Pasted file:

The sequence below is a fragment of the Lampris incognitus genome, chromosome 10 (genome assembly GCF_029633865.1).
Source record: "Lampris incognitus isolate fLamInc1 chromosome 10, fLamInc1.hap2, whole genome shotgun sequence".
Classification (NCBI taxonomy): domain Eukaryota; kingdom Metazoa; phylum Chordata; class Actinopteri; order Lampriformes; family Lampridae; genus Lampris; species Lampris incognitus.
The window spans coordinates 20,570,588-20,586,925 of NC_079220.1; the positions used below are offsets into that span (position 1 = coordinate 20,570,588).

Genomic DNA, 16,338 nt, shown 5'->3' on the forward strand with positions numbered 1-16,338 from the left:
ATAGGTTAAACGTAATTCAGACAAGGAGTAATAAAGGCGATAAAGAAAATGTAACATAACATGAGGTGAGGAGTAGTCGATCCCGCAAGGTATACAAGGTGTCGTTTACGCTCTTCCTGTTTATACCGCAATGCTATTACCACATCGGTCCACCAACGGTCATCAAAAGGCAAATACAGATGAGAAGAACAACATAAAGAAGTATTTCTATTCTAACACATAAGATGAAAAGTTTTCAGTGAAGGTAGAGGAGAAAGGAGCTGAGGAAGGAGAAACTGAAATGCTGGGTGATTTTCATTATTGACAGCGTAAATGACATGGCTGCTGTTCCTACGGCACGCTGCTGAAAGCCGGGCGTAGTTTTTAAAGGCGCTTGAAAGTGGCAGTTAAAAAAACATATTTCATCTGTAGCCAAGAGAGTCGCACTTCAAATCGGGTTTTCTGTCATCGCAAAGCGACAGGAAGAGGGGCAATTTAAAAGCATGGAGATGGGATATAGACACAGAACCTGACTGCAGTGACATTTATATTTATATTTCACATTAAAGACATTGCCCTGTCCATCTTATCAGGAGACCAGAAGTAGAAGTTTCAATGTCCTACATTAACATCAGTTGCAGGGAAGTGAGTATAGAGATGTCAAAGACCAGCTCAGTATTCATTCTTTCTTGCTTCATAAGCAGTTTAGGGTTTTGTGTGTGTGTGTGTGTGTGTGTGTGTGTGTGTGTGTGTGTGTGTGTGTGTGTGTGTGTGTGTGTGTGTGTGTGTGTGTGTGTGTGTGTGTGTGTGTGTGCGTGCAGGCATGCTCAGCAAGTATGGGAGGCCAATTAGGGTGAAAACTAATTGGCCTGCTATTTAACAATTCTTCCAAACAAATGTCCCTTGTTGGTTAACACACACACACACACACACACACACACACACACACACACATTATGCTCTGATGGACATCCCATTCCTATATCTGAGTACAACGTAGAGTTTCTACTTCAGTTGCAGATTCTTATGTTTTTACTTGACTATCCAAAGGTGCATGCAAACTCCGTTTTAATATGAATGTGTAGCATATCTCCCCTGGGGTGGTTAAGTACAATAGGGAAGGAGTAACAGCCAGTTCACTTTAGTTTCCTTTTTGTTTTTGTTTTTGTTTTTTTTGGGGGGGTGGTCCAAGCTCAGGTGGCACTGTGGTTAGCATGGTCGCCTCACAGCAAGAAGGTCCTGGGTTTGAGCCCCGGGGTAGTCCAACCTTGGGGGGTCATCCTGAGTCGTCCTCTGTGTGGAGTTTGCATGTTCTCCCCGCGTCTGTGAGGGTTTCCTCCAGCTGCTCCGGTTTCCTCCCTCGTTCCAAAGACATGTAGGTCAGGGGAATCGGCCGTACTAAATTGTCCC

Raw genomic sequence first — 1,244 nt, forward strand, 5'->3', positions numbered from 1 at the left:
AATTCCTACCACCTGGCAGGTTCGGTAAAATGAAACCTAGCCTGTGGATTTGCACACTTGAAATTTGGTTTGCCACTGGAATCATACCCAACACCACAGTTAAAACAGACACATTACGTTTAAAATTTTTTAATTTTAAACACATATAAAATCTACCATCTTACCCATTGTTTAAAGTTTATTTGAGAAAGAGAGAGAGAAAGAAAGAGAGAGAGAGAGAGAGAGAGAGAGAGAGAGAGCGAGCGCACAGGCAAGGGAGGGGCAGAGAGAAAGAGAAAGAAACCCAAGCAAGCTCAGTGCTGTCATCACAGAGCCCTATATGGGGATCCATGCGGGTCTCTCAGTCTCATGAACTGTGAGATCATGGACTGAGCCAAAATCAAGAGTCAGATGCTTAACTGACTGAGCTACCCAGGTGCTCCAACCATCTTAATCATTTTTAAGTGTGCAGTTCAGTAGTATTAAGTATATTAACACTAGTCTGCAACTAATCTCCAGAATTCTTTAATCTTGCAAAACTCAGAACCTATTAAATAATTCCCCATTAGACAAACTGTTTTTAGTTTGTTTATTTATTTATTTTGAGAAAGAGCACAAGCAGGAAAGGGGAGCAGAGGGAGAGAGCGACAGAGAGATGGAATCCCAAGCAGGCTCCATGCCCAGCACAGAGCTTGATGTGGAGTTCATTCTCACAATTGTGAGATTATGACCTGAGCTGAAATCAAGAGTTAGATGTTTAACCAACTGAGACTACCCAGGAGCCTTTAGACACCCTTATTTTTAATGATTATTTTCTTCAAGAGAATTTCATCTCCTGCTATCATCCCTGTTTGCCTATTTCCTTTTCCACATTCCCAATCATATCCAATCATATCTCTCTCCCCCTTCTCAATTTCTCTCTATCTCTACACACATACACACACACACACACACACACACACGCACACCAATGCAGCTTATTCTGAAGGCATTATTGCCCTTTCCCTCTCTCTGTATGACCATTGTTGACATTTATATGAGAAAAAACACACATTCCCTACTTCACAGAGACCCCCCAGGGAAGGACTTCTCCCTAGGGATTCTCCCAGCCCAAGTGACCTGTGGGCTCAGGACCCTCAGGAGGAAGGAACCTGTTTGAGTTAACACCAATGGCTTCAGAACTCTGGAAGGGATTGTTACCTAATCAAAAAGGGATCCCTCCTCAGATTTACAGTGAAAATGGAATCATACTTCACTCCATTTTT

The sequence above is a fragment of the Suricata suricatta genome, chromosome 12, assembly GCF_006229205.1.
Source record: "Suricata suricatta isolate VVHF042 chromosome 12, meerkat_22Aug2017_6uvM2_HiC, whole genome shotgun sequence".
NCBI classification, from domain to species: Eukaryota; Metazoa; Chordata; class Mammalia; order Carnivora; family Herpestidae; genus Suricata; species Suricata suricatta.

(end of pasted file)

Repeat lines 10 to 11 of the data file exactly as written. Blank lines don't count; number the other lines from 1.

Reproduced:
Source record: "Suricata suricatta isolate VVHF042 chromosome 12, meerkat_22Aug2017_6uvM2_HiC, whole genome shotgun sequence".
NCBI classification, from domain to species: Eukaryota; Metazoa; Chordata; class Mammalia; order Carnivora; family Herpestidae; genus Suricata; species Suricata suricatta.